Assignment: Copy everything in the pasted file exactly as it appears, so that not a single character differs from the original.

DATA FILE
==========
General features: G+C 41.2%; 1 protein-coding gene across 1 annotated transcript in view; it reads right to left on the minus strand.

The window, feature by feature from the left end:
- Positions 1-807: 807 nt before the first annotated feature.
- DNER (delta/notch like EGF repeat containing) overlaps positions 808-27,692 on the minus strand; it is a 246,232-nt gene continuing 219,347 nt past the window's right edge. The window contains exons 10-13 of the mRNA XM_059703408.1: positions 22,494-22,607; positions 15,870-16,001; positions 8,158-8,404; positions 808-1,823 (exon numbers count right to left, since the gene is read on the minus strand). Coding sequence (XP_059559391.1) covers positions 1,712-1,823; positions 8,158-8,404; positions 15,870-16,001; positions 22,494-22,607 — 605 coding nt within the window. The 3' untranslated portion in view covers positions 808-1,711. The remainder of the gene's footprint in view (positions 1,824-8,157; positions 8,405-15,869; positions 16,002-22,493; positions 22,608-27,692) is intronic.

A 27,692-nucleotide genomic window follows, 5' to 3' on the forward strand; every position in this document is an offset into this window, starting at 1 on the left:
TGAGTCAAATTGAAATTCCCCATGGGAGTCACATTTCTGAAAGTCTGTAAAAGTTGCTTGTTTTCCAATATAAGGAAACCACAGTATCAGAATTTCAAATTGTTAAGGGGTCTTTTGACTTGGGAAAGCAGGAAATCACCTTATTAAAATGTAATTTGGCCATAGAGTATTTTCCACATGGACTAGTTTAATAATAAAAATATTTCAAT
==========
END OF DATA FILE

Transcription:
General features: G+C 41.2%; 1 protein-coding gene across 1 annotated transcript in view; it reads right to left on the minus strand.

The window, feature by feature from the left end:
- Positions 1-807: 807 nt before the first annotated feature.
- DNER (delta/notch like EGF repeat containing) overlaps positions 808-27,692 on the minus strand; it is a 246,232-nt gene continuing 219,347 nt past the window's right edge. The window contains exons 10-13 of the mRNA XM_059703408.1: positions 22,494-22,607; positions 15,870-16,001; positions 8,158-8,404; positions 808-1,823 (exon numbers count right to left, since the gene is read on the minus strand). Coding sequence (XP_059559391.1) covers positions 1,712-1,823; positions 8,158-8,404; positions 15,870-16,001; positions 22,494-22,607 — 605 coding nt within the window. The 3' untranslated portion in view covers positions 808-1,711. The remainder of the gene's footprint in view (positions 1,824-8,157; positions 8,405-15,869; positions 16,002-22,493; positions 22,608-27,692) is intronic.

A 27,692-nucleotide genomic window follows, 5' to 3' on the forward strand; every position in this document is an offset into this window, starting at 1 on the left:
TGAGTCAAATTGAAATTCCCCATGGGAGTCACATTTCTGAAAGTCTGTAAAAGTTGCTTGTTTTCCAATATAAGGAAACCACAGTATCAGAATTTCAAATTGTTAAGGGGTCTTTTGACTTGGGAAAGCAGGAAATCACCTTATTAAAATGTAATTTGGCCATAGAGTATTTTCCACATGGACTAGTTTAATAATAAAAATATTTCAAT